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Pensions boost: Royal Mail to pioneer ‘third way’ scheme – ‘win-win’ for savers | Personal Finance | Finance


Savers have been stripped of certainty about their incomes in old age following the closure of final salary pension schemes by companies across the UK, but the Royal Mail is due to pioneer a new model intended to provide greater security and stability. The Collective Defined Contribution (CDC) scheme is designed to provide stronger protection against economic shocks – such as a pandemic – and also help people save towards a clear target income.

A Government source said: “This new ‘third way’ for workplace pensions is a win-win for savers – they’ll have the security of an income in retirement and better return on investment – it’s the best of both worlds.”

The widespread demise of final salary pensions means many people have to rely on Defined Contribution (DC) schemes which offer no certainty about income, and savings can be devastated by inflation and the poor performance of investments.

CDC schemes are intended to offer a new way forward. The Government is confident the new model will deliver higher incomes for the same level of contributions as individual DC pensions.

The consultation will nail down the final details about how the new pensions scheme will work, paving the way for companies across the country to offer these to employees.

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A key difference with DC schemes is that both employers and savers will contribute to a pooled fund which will provide members with a regular income.

It is also expected that CDC schemes will be good for employers, providing greater predictability about their costs and obligations.

The Royal Mail is due to lead the way in rolling out a CDC scheme for more than 100,000 employees. Such schemes are well-established in the Denmark and the Netherlands.

Pensions minister Guy Opperman said: “We have seen the positive effect of these schemes in other countries – and it is abundantly clear that when they are well-designed and well-run they have the potential to provide a better retirement outcome for members, and can be resilient to market shocks such as the pandemic.”

Mr Opperman said savers should not face a choice between “security and affordability”.

Matt Rodda, Labour’s shadow pensions minister, described the new model as “potentially exciting”.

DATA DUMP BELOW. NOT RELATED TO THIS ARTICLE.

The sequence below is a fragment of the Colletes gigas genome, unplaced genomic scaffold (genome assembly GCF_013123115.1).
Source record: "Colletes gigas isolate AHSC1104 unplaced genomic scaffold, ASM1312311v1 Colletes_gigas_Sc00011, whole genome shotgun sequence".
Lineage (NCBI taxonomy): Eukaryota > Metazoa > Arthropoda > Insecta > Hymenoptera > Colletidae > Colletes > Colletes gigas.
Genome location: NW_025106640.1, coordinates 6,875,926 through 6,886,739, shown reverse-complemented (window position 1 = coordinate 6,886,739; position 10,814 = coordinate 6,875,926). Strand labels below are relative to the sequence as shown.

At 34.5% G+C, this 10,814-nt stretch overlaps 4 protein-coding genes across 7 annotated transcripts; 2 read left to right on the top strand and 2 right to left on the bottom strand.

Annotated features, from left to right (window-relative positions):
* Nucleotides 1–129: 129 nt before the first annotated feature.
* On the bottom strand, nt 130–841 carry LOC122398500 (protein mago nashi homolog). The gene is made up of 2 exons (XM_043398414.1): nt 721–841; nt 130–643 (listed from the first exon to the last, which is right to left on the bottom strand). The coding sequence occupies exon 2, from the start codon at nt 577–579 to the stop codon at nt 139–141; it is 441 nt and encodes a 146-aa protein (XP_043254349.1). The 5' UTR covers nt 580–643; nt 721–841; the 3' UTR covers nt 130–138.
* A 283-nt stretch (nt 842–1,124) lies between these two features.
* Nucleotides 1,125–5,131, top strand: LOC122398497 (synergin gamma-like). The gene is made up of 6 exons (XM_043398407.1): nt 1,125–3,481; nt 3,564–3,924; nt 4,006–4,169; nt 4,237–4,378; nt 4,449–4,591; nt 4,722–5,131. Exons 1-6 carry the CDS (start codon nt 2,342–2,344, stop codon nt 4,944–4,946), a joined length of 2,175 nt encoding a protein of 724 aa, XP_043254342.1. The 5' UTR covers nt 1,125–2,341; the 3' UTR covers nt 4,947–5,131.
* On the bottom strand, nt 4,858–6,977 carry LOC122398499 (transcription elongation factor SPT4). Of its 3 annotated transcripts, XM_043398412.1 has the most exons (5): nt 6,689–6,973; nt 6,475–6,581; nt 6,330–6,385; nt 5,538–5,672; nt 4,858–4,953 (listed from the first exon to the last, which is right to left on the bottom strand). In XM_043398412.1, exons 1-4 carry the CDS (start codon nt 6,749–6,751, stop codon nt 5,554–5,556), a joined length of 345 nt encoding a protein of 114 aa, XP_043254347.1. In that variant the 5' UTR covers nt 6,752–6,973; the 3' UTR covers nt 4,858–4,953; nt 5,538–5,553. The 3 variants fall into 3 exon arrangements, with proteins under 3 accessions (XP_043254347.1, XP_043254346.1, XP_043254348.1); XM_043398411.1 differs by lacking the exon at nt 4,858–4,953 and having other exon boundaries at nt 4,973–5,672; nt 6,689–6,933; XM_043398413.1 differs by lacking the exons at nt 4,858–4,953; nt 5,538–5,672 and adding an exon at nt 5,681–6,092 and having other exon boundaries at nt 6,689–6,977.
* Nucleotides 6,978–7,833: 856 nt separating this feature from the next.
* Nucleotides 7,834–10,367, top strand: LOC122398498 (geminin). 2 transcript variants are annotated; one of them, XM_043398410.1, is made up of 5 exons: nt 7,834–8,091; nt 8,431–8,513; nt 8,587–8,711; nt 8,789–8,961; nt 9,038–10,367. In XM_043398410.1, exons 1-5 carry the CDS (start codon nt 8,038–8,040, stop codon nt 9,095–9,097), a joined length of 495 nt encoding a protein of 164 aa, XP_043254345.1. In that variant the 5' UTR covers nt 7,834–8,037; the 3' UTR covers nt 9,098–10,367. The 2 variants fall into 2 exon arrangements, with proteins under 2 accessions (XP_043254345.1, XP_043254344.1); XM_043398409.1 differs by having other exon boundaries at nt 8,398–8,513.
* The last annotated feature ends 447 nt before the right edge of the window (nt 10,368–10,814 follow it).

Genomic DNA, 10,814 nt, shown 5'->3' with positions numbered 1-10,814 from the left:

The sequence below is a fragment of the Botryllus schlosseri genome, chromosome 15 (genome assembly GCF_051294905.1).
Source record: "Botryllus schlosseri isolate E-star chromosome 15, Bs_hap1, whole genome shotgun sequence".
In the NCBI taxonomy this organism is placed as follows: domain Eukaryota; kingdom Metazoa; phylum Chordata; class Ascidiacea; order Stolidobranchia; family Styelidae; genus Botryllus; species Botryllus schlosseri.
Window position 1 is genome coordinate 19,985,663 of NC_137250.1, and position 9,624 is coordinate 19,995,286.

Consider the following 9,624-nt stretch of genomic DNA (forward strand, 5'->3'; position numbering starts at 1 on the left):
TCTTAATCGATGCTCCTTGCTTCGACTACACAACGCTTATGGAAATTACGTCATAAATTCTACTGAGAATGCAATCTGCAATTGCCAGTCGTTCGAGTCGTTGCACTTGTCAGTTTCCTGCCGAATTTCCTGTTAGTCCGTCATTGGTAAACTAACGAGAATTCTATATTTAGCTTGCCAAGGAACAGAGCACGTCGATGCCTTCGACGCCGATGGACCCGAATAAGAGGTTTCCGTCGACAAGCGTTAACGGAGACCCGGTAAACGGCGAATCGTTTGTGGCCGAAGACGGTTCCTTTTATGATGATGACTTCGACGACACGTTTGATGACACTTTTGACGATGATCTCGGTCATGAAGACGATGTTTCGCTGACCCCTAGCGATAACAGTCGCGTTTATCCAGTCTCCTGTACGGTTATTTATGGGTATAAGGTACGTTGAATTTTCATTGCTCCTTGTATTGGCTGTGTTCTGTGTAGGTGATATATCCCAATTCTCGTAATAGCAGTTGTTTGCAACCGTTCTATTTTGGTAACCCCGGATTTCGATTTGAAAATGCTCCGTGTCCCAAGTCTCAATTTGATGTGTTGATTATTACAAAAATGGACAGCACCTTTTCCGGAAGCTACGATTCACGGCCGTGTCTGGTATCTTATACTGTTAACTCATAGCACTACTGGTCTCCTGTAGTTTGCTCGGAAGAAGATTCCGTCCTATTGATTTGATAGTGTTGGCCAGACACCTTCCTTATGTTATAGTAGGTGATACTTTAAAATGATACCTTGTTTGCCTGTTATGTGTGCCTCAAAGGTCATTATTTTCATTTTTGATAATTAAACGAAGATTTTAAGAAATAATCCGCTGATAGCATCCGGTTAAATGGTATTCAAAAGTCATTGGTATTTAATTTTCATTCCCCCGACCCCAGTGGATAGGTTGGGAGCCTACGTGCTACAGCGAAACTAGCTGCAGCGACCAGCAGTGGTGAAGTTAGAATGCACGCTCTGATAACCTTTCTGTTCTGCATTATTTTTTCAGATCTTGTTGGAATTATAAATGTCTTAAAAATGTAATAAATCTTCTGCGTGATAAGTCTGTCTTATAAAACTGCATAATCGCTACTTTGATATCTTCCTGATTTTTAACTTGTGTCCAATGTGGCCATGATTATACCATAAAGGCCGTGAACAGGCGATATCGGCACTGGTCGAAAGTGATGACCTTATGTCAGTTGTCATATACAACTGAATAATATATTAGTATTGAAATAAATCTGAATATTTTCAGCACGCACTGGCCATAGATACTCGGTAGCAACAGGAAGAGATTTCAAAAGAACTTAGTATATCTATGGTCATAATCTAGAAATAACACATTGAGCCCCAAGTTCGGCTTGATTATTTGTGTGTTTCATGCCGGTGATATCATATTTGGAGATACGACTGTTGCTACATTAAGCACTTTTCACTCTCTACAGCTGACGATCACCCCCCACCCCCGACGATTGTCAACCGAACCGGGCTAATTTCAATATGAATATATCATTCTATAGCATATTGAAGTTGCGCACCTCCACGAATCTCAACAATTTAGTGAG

He said: “Pensioner poverty has been on the rise and the Government must do much more to secure a decent standard of living for everyone in retirement. Collective Defined Contribution schemes could be a potentially exciting answer to some of the challenges we face in making sure all workers have a decent standard of living in retirement.

“This consultation is an important opportunity the Government must not squander to make sure that schemes are fair, sustainable and accessible to different types of employers.”

The proposals received a guarded welcome from Daniela Silcock of the Pensions Policy Institute.

She said: “Designed effectively, CDC could provide members with greater certainty and potentially higher retirement incomes. However, in order to ensure sustainability, scheme managers need to ensure that members understand the potential benefits as well as the potential risk – for example, contribution rises or benefit cuts during times of economic shock.”

Former Conservative pensions minister Baroness Altmann also sounded a note of caution, saying that in other countries CDC schemes have had problems “because younger members may end up with lower pensions than older ones if the actuarial and investment assumptions prove incorrect”.

She added: “I can see some employers, such as Royal Mail, feel the need to try to replace traditional [final salary] schemes, which are ruinously expensive now, with something better than DC… Time will tell, however, whether these schemes really do deliver better outcomes particularly for the younger members. “The risks of inter-generational unfairness are clear.. The theory is good, whether such schemes work for members in practice will only become clear over many years.”

Angela Gough, head of corporate pensions at the Royal Mail, said: “[We are] committed to delivering the best possible pension arrangements for our people. We believe a Royal Mail Collective Pension Plan pension scheme would meet our objectives of providing sustainable and affordable future retirement arrangements for our people and our Company.

“The DWP consultation puts us one step closer towards making our plan a reality for Royal Mail and its people. We are working closely with CWU [trade union] and others on this important issue.”

Caroline Abrahams of Age UK added: “The move to defined contribution pensions has left individuals shouldering all the risk in the event that something goes wrong with the investments… There is so much that can go wrong, for example falling victim to a scam, and anything that introduces risk pooling into pensions is a step in the right direction.”



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